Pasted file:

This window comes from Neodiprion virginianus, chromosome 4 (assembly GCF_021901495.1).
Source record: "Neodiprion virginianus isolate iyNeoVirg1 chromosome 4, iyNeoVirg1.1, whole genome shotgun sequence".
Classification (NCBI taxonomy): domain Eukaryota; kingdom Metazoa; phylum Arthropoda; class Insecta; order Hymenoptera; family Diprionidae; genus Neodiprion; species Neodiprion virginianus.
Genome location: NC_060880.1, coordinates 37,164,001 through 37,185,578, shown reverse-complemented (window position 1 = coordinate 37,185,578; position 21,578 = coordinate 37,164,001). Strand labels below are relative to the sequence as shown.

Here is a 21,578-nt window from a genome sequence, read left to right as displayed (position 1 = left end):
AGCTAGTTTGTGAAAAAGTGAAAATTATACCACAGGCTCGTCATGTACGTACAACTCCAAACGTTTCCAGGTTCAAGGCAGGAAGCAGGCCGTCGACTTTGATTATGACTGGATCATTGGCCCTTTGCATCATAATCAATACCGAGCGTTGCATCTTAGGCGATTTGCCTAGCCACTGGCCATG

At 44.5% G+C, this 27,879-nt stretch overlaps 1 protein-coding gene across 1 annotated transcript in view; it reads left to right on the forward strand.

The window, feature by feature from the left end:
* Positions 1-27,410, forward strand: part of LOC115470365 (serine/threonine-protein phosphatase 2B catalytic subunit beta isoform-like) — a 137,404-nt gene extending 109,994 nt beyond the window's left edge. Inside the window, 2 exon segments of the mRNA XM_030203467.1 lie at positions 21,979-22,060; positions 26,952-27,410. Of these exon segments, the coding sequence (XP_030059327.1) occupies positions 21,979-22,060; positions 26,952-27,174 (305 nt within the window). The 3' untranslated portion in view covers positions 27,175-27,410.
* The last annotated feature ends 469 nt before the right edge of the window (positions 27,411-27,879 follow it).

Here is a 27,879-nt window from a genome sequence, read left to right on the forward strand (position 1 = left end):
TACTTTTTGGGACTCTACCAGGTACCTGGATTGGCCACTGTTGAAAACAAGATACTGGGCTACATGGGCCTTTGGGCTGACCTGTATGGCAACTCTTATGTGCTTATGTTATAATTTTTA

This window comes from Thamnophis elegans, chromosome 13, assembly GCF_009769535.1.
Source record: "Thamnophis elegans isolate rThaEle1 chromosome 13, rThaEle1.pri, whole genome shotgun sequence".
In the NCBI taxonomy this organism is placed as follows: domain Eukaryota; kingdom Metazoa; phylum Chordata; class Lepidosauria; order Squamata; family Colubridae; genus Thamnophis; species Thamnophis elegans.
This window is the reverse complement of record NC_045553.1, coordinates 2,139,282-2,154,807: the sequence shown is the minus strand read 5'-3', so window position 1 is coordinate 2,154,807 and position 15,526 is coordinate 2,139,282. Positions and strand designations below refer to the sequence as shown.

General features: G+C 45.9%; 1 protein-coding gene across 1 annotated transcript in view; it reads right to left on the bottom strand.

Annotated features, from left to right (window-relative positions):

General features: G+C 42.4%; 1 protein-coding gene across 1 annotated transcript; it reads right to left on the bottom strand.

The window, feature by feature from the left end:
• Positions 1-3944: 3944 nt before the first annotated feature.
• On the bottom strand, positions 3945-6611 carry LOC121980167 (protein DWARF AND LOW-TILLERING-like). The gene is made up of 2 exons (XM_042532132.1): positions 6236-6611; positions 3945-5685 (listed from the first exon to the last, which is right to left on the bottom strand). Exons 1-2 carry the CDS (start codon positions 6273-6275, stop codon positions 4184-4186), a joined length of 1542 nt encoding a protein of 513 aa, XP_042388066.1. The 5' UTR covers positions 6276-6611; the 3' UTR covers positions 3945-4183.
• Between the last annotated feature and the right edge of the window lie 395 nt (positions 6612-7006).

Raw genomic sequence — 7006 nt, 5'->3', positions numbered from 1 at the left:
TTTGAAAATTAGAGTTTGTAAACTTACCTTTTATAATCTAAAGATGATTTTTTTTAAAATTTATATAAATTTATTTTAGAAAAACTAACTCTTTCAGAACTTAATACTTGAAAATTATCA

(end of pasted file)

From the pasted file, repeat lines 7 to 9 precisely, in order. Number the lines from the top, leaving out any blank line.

At 44.5% G+C, this 27,879-nt stretch overlaps 1 protein-coding gene across 1 annotated transcript in view; it reads left to right on the forward strand.

The window, feature by feature from the left end:
* Positions 1-27,410, forward strand: part of LOC115470365 (serine/threonine-protein phosphatase 2B catalytic subunit beta isoform-like) — a 137,404-nt gene extending 109,994 nt beyond the window's left edge. Inside the window, 2 exon segments of the mRNA XM_030203467.1 lie at positions 21,979-22,060; positions 26,952-27,410. Of these exon segments, the coding sequence (XP_030059327.1) occupies positions 21,979-22,060; positions 26,952-27,174 (305 nt within the window). The 3' untranslated portion in view covers positions 27,175-27,410.